A must-have for all who have their "own" kitchen. It's a monument, the sign of someone who knows how important it is to be able to present a beautifully roasted chicken, a perfect white sauce or asparagus done to the "nth" degree of tenderness.
Keep in mind I said someone who knows how important it is to cook this way. The actual execution of nearly ALL of my beloved Ms. Child's recipes require a professional kitchen, an arsenal of specific and expensive cooking tools and at least a week to pull...more
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Julia Child was a famous American cook, author, and television personality who introduced French cuisine and cooking techniques to the American mainstream through her many cookbooks and television programs. Her most famous works are the 1961 cookbook Mastering the Art of French Cooking and, showcasing her sui generis television persona, the series The French Chef, which premiered in 1963.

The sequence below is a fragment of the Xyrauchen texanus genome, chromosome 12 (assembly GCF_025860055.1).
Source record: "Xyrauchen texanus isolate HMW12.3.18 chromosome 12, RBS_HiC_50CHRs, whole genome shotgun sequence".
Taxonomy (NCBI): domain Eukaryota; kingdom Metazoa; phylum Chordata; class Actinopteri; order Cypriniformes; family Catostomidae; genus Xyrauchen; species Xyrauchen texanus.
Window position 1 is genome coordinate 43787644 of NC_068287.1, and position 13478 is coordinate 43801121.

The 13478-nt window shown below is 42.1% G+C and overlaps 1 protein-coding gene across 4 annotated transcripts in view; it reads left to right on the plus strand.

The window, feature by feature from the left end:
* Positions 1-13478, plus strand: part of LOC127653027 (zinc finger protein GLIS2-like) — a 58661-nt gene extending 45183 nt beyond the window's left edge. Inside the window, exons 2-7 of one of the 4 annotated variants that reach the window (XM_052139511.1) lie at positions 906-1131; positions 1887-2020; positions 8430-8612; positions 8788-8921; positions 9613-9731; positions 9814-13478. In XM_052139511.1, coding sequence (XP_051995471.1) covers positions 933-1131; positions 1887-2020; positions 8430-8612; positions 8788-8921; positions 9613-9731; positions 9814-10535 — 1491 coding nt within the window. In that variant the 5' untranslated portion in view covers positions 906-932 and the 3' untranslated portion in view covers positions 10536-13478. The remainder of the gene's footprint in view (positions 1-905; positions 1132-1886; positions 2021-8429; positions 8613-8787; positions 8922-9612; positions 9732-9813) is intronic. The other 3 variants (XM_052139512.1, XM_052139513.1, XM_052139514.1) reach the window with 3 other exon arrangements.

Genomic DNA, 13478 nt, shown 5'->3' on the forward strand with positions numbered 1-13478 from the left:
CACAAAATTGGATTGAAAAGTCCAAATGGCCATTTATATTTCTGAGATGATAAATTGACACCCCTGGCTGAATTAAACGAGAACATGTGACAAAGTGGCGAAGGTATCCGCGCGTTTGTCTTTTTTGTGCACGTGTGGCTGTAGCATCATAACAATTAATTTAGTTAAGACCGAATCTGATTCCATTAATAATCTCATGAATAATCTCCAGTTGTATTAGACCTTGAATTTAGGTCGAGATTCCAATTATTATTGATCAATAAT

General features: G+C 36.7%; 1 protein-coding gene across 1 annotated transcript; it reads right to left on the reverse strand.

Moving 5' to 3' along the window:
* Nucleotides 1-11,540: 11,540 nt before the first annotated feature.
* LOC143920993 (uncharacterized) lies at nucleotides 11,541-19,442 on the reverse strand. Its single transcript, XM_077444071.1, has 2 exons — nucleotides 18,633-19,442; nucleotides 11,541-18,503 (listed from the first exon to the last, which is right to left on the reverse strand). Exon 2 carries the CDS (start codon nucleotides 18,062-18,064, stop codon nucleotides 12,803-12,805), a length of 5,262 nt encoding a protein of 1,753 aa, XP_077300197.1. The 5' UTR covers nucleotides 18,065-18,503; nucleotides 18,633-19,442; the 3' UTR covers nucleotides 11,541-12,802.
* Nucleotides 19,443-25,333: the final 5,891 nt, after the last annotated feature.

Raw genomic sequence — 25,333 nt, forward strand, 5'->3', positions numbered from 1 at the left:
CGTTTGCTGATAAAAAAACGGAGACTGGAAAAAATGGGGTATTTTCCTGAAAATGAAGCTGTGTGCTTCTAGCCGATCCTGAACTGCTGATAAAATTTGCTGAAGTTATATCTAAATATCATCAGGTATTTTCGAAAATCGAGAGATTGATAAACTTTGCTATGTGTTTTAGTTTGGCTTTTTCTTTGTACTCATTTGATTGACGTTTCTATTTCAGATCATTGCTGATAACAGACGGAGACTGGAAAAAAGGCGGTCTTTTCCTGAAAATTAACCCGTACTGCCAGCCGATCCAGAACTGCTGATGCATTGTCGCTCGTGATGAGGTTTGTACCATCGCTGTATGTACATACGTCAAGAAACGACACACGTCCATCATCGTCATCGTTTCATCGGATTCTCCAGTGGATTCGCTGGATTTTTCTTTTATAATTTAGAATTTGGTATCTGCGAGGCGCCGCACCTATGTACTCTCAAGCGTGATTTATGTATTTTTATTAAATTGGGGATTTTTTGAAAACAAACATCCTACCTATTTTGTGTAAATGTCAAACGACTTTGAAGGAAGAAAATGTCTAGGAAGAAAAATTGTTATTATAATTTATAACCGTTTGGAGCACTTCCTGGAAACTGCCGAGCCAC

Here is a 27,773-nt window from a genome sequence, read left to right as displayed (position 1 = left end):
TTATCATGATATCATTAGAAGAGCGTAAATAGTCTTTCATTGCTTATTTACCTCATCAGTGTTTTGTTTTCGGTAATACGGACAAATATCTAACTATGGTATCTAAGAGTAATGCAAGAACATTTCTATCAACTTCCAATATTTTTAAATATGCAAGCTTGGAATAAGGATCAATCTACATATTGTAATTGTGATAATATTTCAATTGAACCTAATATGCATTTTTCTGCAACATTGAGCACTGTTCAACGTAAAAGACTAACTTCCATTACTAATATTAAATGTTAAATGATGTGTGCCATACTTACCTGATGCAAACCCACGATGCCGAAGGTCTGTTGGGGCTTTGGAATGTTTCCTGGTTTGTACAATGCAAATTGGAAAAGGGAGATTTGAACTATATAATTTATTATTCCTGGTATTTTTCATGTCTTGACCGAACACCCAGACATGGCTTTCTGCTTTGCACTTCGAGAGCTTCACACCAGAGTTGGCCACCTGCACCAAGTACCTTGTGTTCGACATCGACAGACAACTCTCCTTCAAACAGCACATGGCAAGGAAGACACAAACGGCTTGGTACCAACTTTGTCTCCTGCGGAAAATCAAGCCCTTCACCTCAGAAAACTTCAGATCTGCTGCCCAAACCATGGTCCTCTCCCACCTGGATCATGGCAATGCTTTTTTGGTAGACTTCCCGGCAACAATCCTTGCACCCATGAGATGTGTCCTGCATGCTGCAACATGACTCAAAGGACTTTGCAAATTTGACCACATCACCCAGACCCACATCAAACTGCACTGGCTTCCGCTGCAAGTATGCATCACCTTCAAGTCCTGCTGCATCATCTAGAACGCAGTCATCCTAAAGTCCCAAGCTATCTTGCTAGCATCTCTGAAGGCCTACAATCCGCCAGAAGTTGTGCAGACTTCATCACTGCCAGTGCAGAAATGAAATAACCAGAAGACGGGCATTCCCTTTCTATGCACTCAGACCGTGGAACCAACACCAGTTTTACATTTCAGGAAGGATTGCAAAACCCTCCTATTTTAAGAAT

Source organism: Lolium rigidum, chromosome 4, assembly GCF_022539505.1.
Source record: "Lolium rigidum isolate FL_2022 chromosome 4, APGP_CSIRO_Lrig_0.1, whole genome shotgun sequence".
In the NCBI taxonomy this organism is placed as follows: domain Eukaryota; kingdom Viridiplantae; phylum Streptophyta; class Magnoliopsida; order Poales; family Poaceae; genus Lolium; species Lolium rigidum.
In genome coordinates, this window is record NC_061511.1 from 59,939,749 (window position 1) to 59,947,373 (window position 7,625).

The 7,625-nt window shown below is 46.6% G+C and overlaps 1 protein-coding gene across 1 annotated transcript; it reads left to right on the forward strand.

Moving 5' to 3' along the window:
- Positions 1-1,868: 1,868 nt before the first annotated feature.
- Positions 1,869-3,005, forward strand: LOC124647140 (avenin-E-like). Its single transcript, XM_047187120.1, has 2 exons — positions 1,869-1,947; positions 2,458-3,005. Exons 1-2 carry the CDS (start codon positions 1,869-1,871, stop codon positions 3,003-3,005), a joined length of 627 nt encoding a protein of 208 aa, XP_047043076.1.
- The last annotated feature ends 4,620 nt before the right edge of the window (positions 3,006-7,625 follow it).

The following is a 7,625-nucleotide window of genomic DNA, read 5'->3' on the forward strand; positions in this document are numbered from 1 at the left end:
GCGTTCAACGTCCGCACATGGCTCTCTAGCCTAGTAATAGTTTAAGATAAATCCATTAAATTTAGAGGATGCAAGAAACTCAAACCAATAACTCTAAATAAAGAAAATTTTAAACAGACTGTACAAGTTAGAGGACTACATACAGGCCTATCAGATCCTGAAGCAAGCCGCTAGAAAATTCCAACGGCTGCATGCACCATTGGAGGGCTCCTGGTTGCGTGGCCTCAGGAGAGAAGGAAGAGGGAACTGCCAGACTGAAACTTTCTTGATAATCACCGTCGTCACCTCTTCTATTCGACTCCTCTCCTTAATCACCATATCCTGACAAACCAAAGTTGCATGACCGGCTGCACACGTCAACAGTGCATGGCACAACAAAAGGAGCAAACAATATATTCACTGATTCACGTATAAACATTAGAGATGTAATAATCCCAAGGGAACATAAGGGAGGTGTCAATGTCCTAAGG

More about Julia Child...
My Life in France The Way to Cook Baking with Julia: Sift, Knead, Flute, Flour, and Savor... Mastering the Art of French Cooking: Vol. 2 Julia and Jacques Cooking at Home

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“Just like becoming an expert in wine–you learn by drinking it, the best you can afford–you learn about great food by finding the best there is, whether simply or luxurious. The you savor it, analyze it, and discuss it with your companions, and you compare it with other experiences.” 43 likes